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Open AccessArticle

Estimation of Poverty Using Random Forest Regression with Multi-Source Data: A Case Study in Bangladesh

by Xizhi Zhao 1,2,3, Bailang Yu 1,2,*, Yan Liu 3,*, Zuoqi Chen 1,2, Qiaoxuan Li 1,2, Congxiao Wang 1,2 and Jianping Wu 1,2
Key Laboratory of Geographic Information Science (Ministry of Education), East China Normal University, Shanghai 200241, China
School of Geographic Sciences, East China Normal University, Shanghai 200241, China
School of Earth and Environmental Sciences, The University of Queensland, Brisbane, QLD 4072, Australia
Authors to whom correspondence should be addressed.
Remote Sens. 2019, 11(4), 375;
Received: 20 January 2019 / Revised: 2 February 2019 / Accepted: 9 February 2019 / Published: 13 February 2019
(This article belongs to the Special Issue Advances in Remote Sensing with Nighttime Lights)
Spatially explicit and reliable data on poverty is critical for both policy makers and researchers. However, such data remain scarce particularly in developing countries. Current research is limited in using environmental data from different sources in isolation to estimate poverty despite the fact that poverty is a complex phenomenon which cannot be quantified either theoretically or practically by one single data type. This study proposes a random forest regression (RFR) model to estimate poverty at 10 km × 10 km spatial resolution by combining features extracted from multiple data sources, including the National Polar-orbiting Partnership Visible Infrared Imaging Radiometer Suite (NPP-VIIRS) Day/Night Band (DNB) nighttime light (NTL) data, Google satellite imagery, land cover map, road map and division headquarter location data. The household wealth index (WI) drawn from the Demographic and Health Surveys (DHS) program was used to reflect poverty level. We trained the RFR model using data in Bangladesh and applied the model to both Bangladesh and Nepal to evaluate the model’s accuracy. The results show that the R2 between the actual and estimated WI in Bangladesh is 0.70, indicating a good predictive power of our model in WI estimation. The R2 between actual and estimated WI of 0.61 in Nepal also indicates a good generalization ability of the model. Furthermore, a negative correlation is observed between the district average WI and the poverty head count ratio (HCR) in Bangladesh with the Pearson Correlation Coefficient of -0.6. Using Gini importance, we identify that proximity to urban areas is the most important variable to explain poverty which contribute to 37.9% of the explanatory power. Compared to the study that used NTL and Google satellite imagery in isolation to estimate poverty, our method increases the accuracy of estimation. Given that the data we use are globally and publicly available, the methodology reported in this study would also be applicable in other countries or regions to estimate the extent of poverty. View Full-Text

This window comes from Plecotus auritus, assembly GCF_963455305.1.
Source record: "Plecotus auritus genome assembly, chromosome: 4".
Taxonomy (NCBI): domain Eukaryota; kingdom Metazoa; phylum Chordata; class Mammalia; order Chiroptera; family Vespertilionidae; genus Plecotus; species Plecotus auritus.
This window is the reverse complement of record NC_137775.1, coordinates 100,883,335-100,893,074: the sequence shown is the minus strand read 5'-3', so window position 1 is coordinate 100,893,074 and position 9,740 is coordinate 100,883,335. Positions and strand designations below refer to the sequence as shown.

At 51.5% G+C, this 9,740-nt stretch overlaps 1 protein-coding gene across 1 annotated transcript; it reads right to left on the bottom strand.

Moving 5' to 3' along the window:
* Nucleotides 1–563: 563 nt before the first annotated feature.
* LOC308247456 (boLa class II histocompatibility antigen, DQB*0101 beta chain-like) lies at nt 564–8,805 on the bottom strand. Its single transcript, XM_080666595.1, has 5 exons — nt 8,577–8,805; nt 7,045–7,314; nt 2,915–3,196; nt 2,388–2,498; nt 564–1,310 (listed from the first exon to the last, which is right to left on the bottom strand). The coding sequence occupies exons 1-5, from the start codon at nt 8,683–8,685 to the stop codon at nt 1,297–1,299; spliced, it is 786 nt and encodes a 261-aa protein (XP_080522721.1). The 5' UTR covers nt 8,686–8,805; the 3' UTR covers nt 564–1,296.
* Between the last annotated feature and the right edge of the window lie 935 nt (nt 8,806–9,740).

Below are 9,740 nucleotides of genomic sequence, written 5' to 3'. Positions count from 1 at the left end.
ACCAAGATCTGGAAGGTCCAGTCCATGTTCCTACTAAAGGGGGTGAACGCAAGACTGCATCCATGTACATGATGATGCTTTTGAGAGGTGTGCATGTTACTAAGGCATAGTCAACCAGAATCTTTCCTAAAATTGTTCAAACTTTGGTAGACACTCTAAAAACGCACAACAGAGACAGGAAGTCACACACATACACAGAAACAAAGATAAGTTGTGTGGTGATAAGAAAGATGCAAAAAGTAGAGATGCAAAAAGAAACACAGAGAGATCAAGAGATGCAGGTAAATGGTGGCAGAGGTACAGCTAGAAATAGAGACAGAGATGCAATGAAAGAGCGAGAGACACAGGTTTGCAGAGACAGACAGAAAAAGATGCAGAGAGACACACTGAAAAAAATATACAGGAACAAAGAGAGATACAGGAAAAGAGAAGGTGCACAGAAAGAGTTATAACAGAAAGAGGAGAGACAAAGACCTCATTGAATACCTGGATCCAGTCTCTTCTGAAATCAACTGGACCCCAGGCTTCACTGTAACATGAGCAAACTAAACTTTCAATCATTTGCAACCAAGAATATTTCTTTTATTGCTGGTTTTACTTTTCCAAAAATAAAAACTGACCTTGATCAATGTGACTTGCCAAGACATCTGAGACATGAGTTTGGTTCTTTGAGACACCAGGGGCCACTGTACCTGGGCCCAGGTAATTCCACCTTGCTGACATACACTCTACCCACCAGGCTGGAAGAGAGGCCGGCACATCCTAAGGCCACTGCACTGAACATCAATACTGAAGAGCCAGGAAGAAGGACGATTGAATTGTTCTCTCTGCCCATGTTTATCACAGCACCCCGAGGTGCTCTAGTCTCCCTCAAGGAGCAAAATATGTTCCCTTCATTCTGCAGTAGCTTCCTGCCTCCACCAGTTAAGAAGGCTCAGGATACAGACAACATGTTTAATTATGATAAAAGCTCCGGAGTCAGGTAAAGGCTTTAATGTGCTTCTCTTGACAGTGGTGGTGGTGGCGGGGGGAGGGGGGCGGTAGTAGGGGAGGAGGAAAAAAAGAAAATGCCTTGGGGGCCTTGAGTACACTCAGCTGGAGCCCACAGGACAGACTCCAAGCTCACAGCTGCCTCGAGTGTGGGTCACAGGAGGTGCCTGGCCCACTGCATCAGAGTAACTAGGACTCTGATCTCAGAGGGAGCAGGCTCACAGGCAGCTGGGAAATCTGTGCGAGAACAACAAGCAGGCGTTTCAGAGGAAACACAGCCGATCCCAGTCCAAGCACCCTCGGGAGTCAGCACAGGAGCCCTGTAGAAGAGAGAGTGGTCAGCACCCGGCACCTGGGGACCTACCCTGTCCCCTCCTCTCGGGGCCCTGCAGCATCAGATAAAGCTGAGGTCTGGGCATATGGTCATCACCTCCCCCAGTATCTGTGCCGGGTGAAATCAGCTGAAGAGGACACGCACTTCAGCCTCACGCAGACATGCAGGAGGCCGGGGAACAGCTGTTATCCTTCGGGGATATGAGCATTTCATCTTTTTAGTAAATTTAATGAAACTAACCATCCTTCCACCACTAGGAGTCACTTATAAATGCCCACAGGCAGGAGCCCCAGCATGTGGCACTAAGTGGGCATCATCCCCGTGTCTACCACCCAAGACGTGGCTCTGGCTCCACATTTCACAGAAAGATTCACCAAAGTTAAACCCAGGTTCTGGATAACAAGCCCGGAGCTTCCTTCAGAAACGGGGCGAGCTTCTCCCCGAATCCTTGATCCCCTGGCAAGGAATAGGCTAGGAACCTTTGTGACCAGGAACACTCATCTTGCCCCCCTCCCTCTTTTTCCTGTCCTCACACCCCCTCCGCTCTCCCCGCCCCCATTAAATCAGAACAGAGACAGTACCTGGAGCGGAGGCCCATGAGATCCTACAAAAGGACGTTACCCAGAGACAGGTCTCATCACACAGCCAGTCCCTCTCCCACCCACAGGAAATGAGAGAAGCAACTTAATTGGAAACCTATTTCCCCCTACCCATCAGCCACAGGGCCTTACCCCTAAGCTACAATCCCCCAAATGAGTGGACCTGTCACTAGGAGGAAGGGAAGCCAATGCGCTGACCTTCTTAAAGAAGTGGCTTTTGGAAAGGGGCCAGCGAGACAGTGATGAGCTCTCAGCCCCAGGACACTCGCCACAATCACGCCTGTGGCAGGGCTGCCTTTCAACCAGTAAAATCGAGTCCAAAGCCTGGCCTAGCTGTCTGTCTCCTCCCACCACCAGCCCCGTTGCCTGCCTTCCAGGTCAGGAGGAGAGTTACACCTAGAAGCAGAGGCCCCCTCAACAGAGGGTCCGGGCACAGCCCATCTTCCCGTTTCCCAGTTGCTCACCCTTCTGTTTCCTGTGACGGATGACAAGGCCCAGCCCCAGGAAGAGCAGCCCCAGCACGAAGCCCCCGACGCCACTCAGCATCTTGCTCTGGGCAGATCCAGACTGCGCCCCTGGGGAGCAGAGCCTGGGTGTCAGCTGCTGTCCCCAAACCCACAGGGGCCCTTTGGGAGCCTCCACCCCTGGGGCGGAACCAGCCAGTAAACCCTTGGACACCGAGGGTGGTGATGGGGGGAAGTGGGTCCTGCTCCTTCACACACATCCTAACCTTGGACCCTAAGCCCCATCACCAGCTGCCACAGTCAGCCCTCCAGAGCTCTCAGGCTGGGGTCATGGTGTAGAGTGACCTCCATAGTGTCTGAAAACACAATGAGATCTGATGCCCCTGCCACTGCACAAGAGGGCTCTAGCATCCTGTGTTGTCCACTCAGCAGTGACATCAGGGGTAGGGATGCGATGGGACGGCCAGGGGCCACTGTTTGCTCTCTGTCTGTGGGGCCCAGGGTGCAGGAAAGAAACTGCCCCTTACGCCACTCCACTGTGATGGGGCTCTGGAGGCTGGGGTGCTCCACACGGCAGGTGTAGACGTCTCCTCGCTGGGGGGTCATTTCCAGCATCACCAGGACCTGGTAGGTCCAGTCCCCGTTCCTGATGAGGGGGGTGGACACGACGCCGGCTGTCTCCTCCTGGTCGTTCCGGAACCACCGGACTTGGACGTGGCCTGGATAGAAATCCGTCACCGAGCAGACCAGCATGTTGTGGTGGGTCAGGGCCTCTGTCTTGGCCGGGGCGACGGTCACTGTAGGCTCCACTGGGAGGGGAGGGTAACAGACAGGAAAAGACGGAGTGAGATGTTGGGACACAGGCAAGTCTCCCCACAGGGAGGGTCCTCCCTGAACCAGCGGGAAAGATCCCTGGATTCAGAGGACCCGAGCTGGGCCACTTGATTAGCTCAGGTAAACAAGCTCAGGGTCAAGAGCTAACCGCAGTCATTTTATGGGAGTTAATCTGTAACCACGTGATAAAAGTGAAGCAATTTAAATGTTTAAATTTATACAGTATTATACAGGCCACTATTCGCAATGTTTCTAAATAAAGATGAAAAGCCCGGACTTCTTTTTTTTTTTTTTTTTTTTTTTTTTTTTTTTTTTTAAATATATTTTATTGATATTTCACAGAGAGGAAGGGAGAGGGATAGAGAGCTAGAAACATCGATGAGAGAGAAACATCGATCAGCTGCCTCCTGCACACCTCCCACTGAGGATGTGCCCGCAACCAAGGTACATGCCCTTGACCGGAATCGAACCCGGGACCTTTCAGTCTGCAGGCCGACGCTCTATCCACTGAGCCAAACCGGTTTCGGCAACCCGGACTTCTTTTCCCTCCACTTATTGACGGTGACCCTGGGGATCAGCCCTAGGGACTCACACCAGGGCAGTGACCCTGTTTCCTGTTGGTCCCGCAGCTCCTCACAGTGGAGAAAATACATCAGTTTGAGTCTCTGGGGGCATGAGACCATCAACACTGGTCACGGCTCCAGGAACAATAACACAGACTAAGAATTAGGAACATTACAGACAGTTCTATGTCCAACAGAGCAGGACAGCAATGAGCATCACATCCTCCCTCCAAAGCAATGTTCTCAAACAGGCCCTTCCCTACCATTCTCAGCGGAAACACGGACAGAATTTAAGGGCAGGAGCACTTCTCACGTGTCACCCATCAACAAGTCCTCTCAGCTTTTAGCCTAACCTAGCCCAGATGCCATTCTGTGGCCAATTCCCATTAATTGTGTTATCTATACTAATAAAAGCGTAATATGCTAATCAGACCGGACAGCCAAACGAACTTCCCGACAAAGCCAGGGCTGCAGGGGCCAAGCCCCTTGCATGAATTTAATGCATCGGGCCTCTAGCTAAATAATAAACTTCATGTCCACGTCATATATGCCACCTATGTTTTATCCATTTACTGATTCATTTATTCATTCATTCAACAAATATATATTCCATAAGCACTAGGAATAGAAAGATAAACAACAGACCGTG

Keywords: poverty; random forest regression; Bangladesh; nighttime light; Google satellite imagery poverty; random forest regression; Bangladesh; nighttime light; Google satellite imagery
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MDPI and ACS Style

Zhao, X.; Yu, B.; Liu, Y.; Chen, Z.; Li, Q.; Wang, C.; Wu, J. Estimation of Poverty Using Random Forest Regression with Multi-Source Data: A Case Study in Bangladesh. Remote Sens. 2019, 11, 375.

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